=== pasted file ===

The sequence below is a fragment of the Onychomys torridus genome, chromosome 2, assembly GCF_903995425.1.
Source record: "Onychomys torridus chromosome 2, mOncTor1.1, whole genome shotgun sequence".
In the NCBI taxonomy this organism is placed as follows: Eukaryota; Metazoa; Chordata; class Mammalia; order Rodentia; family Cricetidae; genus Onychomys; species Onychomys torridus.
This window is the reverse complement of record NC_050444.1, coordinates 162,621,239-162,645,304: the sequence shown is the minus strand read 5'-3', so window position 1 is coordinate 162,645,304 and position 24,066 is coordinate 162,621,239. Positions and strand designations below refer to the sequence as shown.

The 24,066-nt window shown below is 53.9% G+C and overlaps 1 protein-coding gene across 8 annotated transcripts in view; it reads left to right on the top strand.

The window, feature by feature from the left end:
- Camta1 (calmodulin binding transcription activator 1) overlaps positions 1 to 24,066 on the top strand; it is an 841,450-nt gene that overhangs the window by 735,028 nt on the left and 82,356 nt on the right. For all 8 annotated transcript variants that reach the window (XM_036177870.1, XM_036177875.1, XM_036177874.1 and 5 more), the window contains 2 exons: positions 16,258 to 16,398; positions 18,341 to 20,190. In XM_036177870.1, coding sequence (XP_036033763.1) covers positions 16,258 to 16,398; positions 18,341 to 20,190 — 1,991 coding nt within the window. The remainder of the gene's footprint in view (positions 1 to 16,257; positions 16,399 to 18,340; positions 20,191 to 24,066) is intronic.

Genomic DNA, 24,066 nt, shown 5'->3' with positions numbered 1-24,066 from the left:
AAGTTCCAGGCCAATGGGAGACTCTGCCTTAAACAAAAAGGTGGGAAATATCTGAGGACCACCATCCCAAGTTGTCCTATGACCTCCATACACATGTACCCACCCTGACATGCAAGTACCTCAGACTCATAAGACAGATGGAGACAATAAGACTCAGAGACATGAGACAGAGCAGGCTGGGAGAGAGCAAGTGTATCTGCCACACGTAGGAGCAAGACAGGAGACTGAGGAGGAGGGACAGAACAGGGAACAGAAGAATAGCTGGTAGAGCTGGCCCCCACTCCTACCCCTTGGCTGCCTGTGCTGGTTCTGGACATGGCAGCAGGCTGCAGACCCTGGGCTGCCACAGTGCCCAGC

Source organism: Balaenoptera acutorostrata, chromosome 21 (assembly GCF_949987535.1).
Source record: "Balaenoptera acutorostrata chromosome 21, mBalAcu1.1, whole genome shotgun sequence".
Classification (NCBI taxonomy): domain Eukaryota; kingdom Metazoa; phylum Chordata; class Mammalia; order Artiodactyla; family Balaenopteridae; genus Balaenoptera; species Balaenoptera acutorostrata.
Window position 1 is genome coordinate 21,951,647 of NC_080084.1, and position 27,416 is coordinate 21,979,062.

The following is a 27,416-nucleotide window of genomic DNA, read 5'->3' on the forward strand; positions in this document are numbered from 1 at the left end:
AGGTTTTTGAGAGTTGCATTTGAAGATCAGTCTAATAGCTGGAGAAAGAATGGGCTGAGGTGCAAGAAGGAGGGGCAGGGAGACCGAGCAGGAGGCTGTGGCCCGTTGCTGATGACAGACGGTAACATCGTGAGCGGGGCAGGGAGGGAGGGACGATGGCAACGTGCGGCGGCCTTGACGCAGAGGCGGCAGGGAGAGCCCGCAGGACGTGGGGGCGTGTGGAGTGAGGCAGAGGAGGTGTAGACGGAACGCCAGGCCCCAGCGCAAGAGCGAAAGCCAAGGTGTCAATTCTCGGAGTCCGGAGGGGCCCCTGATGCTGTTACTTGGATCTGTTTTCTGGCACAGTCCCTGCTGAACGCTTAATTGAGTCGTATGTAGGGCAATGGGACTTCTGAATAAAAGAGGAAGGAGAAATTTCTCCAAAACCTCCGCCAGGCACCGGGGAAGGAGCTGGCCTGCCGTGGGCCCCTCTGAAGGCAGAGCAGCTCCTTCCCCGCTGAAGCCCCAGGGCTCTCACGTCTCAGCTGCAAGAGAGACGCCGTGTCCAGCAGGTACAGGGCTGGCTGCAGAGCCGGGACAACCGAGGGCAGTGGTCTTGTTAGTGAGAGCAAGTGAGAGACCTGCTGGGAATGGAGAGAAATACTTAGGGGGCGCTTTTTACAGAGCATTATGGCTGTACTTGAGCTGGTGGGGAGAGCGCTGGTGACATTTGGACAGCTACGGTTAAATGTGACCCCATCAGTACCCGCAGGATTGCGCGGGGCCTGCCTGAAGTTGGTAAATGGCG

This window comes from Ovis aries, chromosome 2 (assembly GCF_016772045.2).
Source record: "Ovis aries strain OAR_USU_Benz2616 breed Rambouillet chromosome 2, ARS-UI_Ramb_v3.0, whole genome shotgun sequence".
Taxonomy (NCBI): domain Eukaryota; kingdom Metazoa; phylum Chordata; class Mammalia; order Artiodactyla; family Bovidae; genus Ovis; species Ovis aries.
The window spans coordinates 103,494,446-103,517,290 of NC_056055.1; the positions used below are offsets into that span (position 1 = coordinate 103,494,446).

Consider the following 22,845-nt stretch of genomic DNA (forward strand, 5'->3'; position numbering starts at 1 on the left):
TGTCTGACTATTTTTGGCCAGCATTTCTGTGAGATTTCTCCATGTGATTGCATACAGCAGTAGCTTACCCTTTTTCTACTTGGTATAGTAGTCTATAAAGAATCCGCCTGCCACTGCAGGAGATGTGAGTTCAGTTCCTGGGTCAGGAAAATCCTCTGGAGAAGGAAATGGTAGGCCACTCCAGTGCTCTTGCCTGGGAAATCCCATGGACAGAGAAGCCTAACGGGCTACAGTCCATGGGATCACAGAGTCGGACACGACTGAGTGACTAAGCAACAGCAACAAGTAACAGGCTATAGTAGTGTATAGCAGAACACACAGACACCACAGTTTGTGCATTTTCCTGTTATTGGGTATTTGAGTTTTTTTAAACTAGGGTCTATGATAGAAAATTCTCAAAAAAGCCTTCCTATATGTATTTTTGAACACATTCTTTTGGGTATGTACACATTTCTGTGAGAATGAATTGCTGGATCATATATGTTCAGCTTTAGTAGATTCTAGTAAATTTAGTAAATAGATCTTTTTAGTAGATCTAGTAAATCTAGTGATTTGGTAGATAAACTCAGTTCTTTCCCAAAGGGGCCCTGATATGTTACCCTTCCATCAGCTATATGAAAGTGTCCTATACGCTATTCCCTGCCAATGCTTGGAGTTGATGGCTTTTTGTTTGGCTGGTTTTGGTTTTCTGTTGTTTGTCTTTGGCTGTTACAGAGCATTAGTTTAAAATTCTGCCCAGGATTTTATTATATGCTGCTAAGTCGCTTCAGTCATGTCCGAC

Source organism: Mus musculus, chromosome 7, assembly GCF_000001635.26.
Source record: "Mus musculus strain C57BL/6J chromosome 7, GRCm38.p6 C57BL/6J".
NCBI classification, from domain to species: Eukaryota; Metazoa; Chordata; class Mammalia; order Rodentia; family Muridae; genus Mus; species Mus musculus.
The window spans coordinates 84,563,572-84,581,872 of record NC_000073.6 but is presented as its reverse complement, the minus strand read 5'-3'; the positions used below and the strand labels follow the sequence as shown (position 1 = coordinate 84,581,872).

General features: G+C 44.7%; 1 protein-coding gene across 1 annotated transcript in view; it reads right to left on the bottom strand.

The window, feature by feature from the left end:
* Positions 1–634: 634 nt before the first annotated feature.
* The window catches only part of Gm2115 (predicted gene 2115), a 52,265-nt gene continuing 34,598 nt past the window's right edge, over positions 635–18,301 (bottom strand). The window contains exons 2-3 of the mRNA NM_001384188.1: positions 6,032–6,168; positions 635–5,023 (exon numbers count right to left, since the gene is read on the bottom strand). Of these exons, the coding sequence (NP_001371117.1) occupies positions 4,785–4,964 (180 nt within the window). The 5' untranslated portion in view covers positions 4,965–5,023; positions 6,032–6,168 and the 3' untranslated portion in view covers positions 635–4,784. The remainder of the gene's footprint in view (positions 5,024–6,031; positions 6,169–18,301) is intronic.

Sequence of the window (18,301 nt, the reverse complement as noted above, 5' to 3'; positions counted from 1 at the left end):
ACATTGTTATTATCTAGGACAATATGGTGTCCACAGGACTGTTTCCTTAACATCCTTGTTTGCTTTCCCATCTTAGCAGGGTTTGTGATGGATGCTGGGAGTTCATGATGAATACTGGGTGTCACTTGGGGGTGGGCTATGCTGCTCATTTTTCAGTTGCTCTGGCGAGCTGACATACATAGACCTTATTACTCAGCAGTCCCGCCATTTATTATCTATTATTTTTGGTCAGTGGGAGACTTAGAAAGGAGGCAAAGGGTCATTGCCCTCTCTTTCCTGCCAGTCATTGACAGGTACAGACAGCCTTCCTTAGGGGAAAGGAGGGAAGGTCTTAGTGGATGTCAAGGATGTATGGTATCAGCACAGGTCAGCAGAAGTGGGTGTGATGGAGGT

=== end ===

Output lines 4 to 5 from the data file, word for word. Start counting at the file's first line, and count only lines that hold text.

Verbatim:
This window is the reverse complement of record NC_050444.1, coordinates 162,621,239-162,645,304: the sequence shown is the minus strand read 5'-3', so window position 1 is coordinate 162,645,304 and position 24,066 is coordinate 162,621,239. Positions and strand designations below refer to the sequence as shown.

The 24,066-nt window shown below is 53.9% G+C and overlaps 1 protein-coding gene across 8 annotated transcripts in view; it reads left to right on the top strand.